There’s a lot of what you might call intertextuality going on here. A Terminator trailer turns up on TV in season two, and a major bad guy in season three is Grigori (Andrey Ivchenko), who’s one big Terminator callback, down to the big gun and the Schwarzenegger-esque hairdo. The likable Russian informant Alexei is seen laughing uproariously at a Woody Woodpecker cartoon; a couple of episodes later, he wins a big stuffed Woody Woodpecker at the town fair. The glimpse of John Carpenter’s Thing (a character also has a poster for it in his room) is perhaps an acknowledgement that the demon/monster in Stranger Things is quite Thing-y. In Season 3, Lucas (Caleb McLaughlin) cracks open a can of New Coke. (Stranger Things’ shamelessness about product placement is part of its cheesy charm.) His buddy asks, “How do even drink that?” Lucas responds: “It’s like Carpenter’s The Thing. The original is the classic, no question about it. But the remake … sweeter, bolder, better.”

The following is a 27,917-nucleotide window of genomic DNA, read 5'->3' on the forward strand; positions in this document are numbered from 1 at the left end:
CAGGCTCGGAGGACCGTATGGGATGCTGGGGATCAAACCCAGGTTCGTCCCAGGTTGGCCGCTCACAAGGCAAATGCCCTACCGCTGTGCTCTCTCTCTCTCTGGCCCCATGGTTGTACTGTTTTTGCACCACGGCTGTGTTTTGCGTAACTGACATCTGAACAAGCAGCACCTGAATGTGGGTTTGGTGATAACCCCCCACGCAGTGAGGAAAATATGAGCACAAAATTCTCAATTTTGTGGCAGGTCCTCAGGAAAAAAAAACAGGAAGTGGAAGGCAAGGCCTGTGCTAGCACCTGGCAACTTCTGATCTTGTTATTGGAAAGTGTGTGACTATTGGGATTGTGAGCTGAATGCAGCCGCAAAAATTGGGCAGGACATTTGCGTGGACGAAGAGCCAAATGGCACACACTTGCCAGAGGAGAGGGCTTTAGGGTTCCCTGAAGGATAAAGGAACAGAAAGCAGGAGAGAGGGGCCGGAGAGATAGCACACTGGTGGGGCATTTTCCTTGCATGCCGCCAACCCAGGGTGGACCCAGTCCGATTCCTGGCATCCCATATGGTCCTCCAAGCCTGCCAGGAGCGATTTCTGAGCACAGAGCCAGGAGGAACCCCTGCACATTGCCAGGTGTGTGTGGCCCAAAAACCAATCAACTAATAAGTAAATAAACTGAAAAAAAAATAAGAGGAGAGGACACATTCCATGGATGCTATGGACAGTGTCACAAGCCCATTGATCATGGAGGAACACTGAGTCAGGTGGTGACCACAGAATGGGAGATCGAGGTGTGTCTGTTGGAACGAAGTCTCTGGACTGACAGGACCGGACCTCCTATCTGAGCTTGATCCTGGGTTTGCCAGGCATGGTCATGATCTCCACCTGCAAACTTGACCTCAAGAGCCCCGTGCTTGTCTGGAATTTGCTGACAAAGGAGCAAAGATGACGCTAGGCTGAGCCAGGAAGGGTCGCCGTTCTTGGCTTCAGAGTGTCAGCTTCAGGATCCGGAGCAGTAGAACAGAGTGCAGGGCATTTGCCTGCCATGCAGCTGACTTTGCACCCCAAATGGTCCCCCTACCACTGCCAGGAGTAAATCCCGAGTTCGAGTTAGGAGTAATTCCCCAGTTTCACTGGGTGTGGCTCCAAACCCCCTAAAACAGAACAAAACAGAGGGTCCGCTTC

It goes on. Red Dawn (1984) gets several mentions in season three, because the Soviets-take-over-small-town plot of that film is pretty much what’s going in on ST. And, more broadly, the whole series respectfully and artfully borrows themes, look, and vibe of ’80s kids-against-the world movies like E.T.., The Goonies, and Stand By Me.

But only twice do characters see a movie in the theater, both times in season three. In the first episode, “Suzie, Do You Copy?” (written and directed by the Duffers), Steve (Joe Keery) is working at the Scoops Ahoy ice cream shop at the Starcourt Mall, hence the ridiculous sailor suit. He shows the kids a back way to sneak into the mall’s multi-screen theater.